Custodial accounts

With custodial accounts, known as UGMAs (for the Uniform Gifts to Minors Act) and UTMAs (for the Uniform Transfers to Minors Act), you put money or other assets in trust for a minor child and, as trustee, manage the account until the child reaches 18 or 21, depending on your state. At that age, the child owns the account and can use the money for whatever he or she wants.

Full-time students under age 24 pay no tax on the first $950 of unearned income and the child’s rate on the next $950. Earnings above $1,900 are taxed at the parents’ marginal rate. That’s no big deal, says Fox: “Unless you’re putting in really large amounts, the money is not going to generate over $1,900 a year.” And the accounts offer a refreshing freedom. “You don’t have to designate funds for college and are not restricted to the investment choices in the plan.”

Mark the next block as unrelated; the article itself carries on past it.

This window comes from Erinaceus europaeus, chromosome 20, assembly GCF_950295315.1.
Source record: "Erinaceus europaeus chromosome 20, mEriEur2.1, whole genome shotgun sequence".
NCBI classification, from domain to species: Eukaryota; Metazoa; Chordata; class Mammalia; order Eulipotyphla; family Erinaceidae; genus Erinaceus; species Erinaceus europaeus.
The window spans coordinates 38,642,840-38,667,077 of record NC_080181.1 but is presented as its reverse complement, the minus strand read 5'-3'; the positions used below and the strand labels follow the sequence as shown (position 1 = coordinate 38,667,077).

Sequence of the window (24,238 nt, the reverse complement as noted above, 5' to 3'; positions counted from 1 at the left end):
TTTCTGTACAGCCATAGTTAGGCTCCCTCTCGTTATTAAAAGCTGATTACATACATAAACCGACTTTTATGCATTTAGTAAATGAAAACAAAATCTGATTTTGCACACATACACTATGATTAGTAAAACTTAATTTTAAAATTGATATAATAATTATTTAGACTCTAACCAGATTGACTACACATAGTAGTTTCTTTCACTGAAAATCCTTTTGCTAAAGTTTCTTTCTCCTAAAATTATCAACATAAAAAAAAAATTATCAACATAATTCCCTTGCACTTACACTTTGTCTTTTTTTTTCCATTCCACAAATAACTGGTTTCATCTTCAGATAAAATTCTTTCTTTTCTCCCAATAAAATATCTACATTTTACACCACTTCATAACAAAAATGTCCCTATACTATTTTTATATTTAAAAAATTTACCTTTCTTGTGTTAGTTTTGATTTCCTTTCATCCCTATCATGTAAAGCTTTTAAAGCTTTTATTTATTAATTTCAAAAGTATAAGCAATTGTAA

An option to avoid: life insurance

You’ve heard the pitch. With a cash-value life insurance policy, you can save for college and improve your chances for financial aid while covering your family in the event of your death. Some policies let you choose among an array of investments, the better to supercharge your savings. Others keep your money in fixed-income investments that protect against inflation. In all cases, earnings grow tax-deferred. You can withdraw up to the amount you paid in premiums tax-free, or take out a policy loan.